Results of annual screening in phase I of the United Kingdom familial ovarian cancer screening study highlight the need for strict adherence to screening schedule

Adam N. Rosenthal, Lindsay Fraser, Ranjit Manchanda, Philip Badman, Susan Philpott, Jessica Mozersky, Richard Hadwin, Fay H. Cafferty, Elizabeth Benjamin, Naveena Singh, D. Gareth Evans, Diana M. Eccles, Steven J. Skates, James Mackay, Usha Menon, Ian J. Jacobs

Research output: Contribution to journalArticlepeer-review

98 Scopus citations

Abstract

Purpose: To establish the performance characteristics of annual transvaginal ultrasound and serum CA125 screening for women at high risk of ovarian/fallopian tube cancer (OC/FTC) and to investigate the impact of delayed screening interval and surgical intervention. Patients and Methods: Between May 6, 2002, and January 5, 2008, 3,563 women at an estimated ≥ 10% lifetime risk of OC/FTC were recruited and screened by 37 centers in the United Kingdom. Participants were observed prospectively by centers, questionnaire, and national cancer registries. Results: Sensitivity for detection of incident OC/FTC at 1 year after last annual screen was 81.3% (95% CI, 54.3% to 96.0%) if occult cancers were classified as false negatives and 87.5% (95% CI, 61.7% to 98.5%) if they were classified as true positives. Positive and negative predictive values of incident screening were 25.5% (95% CI, 14.3 to 40.0) and 99.9% (95% CI, 99.8 to 100) respectively. Four (30.8%) of 13 incident screen-detected OC/FTCs were stage I or II. Compared with women screened in the year before diagnosis, those not screened in the year before diagnosis were more likely to have ≥ stage IIIc disease (85.7% v 26.1%; P = .009). Screening interval was delayed by a median of 88 days before detection of incident OC/FTC. Median interval from detection screen to surgical intervention was 79 days in prevalent and incident OC/FTC. Conclusion: These results in the high-risk population highlight the need for strict adherence to screening schedule. Screening more frequently than annually with prompt surgical intervention seems to offer a better chance of early-stage detection.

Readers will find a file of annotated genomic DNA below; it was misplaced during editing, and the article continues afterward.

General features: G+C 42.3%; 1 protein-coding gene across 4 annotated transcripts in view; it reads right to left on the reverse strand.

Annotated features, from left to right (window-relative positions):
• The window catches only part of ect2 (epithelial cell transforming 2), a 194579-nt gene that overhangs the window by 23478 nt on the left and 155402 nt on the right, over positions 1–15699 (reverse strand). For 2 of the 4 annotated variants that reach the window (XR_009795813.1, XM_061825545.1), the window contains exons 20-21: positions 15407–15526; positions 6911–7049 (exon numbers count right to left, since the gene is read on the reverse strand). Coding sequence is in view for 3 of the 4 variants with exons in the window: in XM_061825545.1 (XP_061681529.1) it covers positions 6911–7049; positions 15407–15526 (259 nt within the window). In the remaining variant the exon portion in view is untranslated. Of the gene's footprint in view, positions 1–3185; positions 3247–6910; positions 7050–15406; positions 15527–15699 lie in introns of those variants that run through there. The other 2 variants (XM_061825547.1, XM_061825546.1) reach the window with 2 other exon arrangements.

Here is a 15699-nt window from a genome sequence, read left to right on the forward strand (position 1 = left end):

Original languageEnglish
Pages (from-to)49-57
Number of pages9
JournalJournal of Clinical Oncology
Volume31
Issue number1
DOIs
StatePublished - Jan 1 2013

Fingerprint

Dive into the research topics of 'Results of annual screening in phase I of the United Kingdom familial ovarian cancer screening study highlight the need for strict adherence to screening schedule'. Together they form a unique fingerprint.

Cite this